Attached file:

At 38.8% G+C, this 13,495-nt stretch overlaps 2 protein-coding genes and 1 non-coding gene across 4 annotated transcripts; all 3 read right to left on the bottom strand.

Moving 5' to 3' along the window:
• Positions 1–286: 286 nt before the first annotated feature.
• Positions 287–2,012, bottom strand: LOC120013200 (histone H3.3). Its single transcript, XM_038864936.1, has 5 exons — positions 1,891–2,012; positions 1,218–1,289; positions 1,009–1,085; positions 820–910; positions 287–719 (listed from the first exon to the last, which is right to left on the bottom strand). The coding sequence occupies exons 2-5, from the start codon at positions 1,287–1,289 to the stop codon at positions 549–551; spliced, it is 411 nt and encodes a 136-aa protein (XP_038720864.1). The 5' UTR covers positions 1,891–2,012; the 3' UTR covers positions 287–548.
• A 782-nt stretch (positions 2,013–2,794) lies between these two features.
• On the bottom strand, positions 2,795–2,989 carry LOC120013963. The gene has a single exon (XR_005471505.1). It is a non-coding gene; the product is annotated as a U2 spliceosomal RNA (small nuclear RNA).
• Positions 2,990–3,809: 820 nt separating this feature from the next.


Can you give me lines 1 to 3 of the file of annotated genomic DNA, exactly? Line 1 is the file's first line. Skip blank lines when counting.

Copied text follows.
At 38.8% G+C, this 13,495-nt stretch overlaps 2 protein-coding genes and 1 non-coding gene across 4 annotated transcripts; all 3 read right to left on the bottom strand.

Moving 5' to 3' along the window:
• Positions 1–286: 286 nt before the first annotated feature.